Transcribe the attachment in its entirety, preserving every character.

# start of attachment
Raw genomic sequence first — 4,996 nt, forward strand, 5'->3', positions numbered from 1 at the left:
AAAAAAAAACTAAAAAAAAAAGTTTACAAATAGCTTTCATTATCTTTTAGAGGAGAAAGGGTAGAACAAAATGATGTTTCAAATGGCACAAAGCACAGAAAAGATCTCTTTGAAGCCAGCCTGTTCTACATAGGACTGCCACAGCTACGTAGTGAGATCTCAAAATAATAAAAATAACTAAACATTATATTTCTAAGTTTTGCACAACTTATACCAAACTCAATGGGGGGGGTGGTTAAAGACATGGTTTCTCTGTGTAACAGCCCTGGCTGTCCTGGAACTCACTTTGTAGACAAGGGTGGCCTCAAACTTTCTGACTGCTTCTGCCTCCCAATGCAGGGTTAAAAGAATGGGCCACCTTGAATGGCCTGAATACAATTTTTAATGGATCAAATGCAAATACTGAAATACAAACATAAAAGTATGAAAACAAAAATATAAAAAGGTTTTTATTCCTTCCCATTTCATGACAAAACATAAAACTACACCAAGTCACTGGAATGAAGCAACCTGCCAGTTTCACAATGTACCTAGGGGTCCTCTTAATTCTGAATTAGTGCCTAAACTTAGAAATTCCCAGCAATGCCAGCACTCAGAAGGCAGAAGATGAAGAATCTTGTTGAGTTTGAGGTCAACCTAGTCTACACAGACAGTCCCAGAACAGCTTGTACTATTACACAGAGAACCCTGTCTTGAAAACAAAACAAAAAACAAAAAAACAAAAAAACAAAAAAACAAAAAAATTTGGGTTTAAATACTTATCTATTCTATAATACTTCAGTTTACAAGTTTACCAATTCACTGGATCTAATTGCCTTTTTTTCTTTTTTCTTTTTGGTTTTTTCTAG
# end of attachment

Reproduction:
Raw genomic sequence first — 4,996 nt, forward strand, 5'->3', positions numbered from 1 at the left:
AAAAAAAAACTAAAAAAAAAAGTTTACAAATAGCTTTCATTATCTTTTAGAGGAGAAAGGGTAGAACAAAATGATGTTTCAAATGGCACAAAGCACAGAAAAGATCTCTTTGAAGCCAGCCTGTTCTACATAGGACTGCCACAGCTACGTAGTGAGATCTCAAAATAATAAAAATAACTAAACATTATATTTCTAAGTTTTGCACAACTTATACCAAACTCAATGGGGGGGGTGGTTAAAGACATGGTTTCTCTGTGTAACAGCCCTGGCTGTCCTGGAACTCACTTTGTAGACAAGGGTGGCCTCAAACTTTCTGACTGCTTCTGCCTCCCAATGCAGGGTTAAAAGAATGGGCCACCTTGAATGGCCTGAATACAATTTTTAATGGATCAAATGCAAATACTGAAATACAAACATAAAAGTATGAAAACAAAAATATAAAAAGGTTTTTATTCCTTCCCATTTCATGACAAAACATAAAACTACACCAAGTCACTGGAATGAAGCAACCTGCCAGTTTCACAATGTACCTAGGGGTCCTCTTAATTCTGAATTAGTGCCTAAACTTAGAAATTCCCAGCAATGCCAGCACTCAGAAGGCAGAAGATGAAGAATCTTGTTGAGTTTGAGGTCAACCTAGTCTACACAGACAGTCCCAGAACAGCTTGTACTATTACACAGAGAACCCTGTCTTGAAAACAAAACAAAAAACAAAAAAACAAAAAAACAAAAAAACAAAAAAATTTGGGTTTAAATACTTATCTATTCTATAATACTTCAGTTTACAAGTTTACCAATTCACTGGATCTAATTGCCTTTTTTTCTTTTTTCTTTTTGGTTTTTTCTAG